monkey appleMonkey apple

Common name: Monkey apple; Lilly Pilly
Botanical name: Syzygium smithii
Management category: Sustained control - Rule 5a applies

Originally from Australia. Introduced to New Zealand as an ornamental species and was recorded as naturalised in 1982.

Why is it a pest?

  • Long-lived (100+ yrs) and produces a lot of seed.
  • Bird spread (especially pigeons) so can disperse widely.
  • Grows much faster than native species and invades gaps in the bush canopy.
  • Forms a dense carpet of seedlings under canopy which flourish when gaps in the canopy are created.
  • Can become a permanent canopy species and form almost pure stands.
  • Tolerates most soil conditions and low light.

Where is it found?

Disturbed (occasionally intact) forests, shrublands, fernlands, often under pigeon roosts.

What does it look like?

  • An evergreen tree (up to 15m tall) with smooth bark and oval, leathery leaves which are in opposite pairs along stems.
  • Leaves are glossy on top and dotted underneath, and are very aromatic when crushed and often become scaly.
  • Whitish flowers (from October to January) are followed by bunches of pink-mauve or white berry-like fruit with large seeds.

What are the rules?

Sustained control

Sustained Control pests are well established in the region and preventing the spread is no longer a realistic objective. Management focuses on reducing general impacts of the pest. Landowners/occupiers are responsible for the control of these pest species on their land. Council may enforce control.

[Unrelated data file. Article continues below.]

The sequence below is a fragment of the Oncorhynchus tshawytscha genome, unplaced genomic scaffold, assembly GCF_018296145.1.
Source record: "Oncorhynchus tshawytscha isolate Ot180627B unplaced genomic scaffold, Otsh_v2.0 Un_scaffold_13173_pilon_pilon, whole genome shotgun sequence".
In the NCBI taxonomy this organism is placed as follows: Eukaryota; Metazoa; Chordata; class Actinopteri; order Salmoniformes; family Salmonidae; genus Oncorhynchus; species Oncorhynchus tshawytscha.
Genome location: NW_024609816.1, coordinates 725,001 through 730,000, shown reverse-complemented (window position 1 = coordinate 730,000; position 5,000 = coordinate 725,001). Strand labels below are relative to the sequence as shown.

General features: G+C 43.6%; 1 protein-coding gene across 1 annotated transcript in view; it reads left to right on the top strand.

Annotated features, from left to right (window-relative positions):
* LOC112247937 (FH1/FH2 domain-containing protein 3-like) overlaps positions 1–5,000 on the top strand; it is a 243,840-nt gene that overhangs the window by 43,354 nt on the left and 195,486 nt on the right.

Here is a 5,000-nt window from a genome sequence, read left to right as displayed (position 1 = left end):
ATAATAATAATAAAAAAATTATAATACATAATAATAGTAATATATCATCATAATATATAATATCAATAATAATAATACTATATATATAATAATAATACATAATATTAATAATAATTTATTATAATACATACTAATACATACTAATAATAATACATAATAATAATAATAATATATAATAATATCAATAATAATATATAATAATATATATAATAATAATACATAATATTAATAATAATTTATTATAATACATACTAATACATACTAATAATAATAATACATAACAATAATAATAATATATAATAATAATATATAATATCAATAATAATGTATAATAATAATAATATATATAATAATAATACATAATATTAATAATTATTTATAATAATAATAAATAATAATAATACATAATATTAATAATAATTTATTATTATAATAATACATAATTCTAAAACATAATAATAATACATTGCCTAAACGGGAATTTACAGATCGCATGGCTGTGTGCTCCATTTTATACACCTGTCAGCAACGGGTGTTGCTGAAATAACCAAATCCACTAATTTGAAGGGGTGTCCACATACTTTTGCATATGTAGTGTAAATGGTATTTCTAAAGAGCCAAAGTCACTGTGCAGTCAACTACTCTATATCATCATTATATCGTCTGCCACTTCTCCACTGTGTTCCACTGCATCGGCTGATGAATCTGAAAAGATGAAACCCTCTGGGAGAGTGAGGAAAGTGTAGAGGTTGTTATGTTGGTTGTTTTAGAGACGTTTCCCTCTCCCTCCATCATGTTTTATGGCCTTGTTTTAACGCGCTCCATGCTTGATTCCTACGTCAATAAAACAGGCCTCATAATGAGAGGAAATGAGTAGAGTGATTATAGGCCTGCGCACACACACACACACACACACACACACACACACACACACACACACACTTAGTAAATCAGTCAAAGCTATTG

Under rule 5a of the RPMP landowners/occupiers must destroy this pest if required by a written direction from an authorised person unless a property specific pest management agreement has been agreed and signed between the occupier and the Council.

Criteria to meet Rule 5A include when the species is being actively managed by council, other agency and or community group, on an adjacent property. See the Regional Pest Management Plan 2020-2030 rules for Sustained control pests for more information.

How do you get rid of it?

  • Hand-pull (all year) – ensure roots are exposed.
  • Dig out (all year) – ensure roots are exposed.
  • Cut and paint (all year) stump with herbicide 
  • Frilling (all year)
  • Spraying (spring to autumn)

 

CAUTION: When using any herbicide or pesticide, PLEASE READ THE LABEL THOROUGHLY to ensure that all instructions and directions for the purchase, use and storage of the product, are followed and adhered to.

Read more on pest control advice, information and regulations